Compound Name:AdalimumabMolecular Target:TNF? (Tumor Necrosis Factor-alpha)Molecular Structure:human IgG1k, recombinantLicensed Indication:rheumatoid arthritis; juvenile idiopathic arthritis; psoriatic arthritis; ankylosing spondylitis; Crohn's disease; plaque psoriasis; pediatric crohn's diseas; hidradenitis suppurativaManufacturer and/or Distributor:AbbottInitial FDA Approval:2002Summary:

One of five currently available anti-TNFα biologics, Adalimumab is a fully human recombinant IgG1κ monoclonal immunoglobulin which binds with high affinity and specificity to both soluble and cell-surface bound forms of TNFα. Adalimumab blocks the interaction of TNFα with the p55 and p75 surface TNF receptors. It does not bind lymphotoxin-a.


TNFα is a central mediator of inflammation that is involved in the induction and maintenance of numerous inflammatory disorders. Adalimumab modulates biological responses that are induced or regulated by TNFα, including changes in the levels of adhesion molecules responsible for leukocyte migration such as ELAM-1, VCAM-1 and ICAM-1. Adalimumab was the first fully human monoclonal antibody approved by the FDA for use in rheumatoid arthritis in 2002. It has subsequently received label indications for psoriatic arthritis (2005), ankylosing spondylitis (2006), Crohn's disease (2007), and plaque psoriasis (2008), children aged 2 and above with juvenile idiopathic arthritis (2008), ulcerative colitis (2012), pediatric Crohn's disease, aged 6 years and older (2014) and moderate to severe hidradenitis suppurativa (2015). Dosing schedules are typically 40 mg subcutaneously every two weeks for arthritic diseases. For Crohn’s Disease and Pediatric doses see:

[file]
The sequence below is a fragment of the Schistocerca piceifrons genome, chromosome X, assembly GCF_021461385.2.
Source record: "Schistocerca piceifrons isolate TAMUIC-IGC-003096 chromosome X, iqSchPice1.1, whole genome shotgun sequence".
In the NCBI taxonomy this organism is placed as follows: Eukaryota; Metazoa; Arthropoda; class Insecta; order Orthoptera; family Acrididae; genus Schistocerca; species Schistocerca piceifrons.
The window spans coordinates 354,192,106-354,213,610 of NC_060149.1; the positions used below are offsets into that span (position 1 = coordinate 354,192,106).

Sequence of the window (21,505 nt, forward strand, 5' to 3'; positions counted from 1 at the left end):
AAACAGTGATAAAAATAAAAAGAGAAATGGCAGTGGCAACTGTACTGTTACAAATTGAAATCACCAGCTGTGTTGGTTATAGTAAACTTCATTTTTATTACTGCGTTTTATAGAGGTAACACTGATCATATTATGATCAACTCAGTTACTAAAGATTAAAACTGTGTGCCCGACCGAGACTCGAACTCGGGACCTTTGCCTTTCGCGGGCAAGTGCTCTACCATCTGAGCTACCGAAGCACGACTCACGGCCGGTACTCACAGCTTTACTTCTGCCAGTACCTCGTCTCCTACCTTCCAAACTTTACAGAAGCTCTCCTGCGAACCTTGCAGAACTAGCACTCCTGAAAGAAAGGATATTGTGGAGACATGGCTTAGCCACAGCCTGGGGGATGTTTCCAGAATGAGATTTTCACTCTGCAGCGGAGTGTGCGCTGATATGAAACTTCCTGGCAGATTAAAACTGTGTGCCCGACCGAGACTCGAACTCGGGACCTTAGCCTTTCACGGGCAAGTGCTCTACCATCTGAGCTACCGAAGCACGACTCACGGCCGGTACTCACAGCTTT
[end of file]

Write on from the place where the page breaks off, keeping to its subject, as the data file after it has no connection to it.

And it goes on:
In long-term studies evaluating adalimumab for two common indications, adalimumab was demonstrated to be safe and effective in a 5-year study in patients with active rheumatoid arthritis and in a four-year study in patients with moderate to severe active ulcerative colitis in maintaining remission or controlling symptoms. An analysis of data extracted from 23,458 patients entered in multi-national clinical trials involving rheumatoid arthritis, juvenile idiopathic arthritis, ankylosing spondylitis, psoriatic arthritis, psoriasis and Crohn’s Disease, indicated that adalimumab was safe, but the expected increase in infections and lymphomas were reported.


Adverse reactions of adalimumab are similar to other TNF antagonists. The major concerns are infectious diseases such as TB, fungi, Legionella or hepatitis B reactivation; lymphomas; autoimmunity including demyelinating disease and lupus; allergic reactions; cytopenias; and congestive heart failure.


Adalimumab biosimilars, M 923 [Baxalta-Momenta], ABP 501(Amgen), GP2017 (Sandoz), BI695501 [Boehringer-Ingelheim] and SB5 (Samsung) are in clinical trials and may become available in the next several years.


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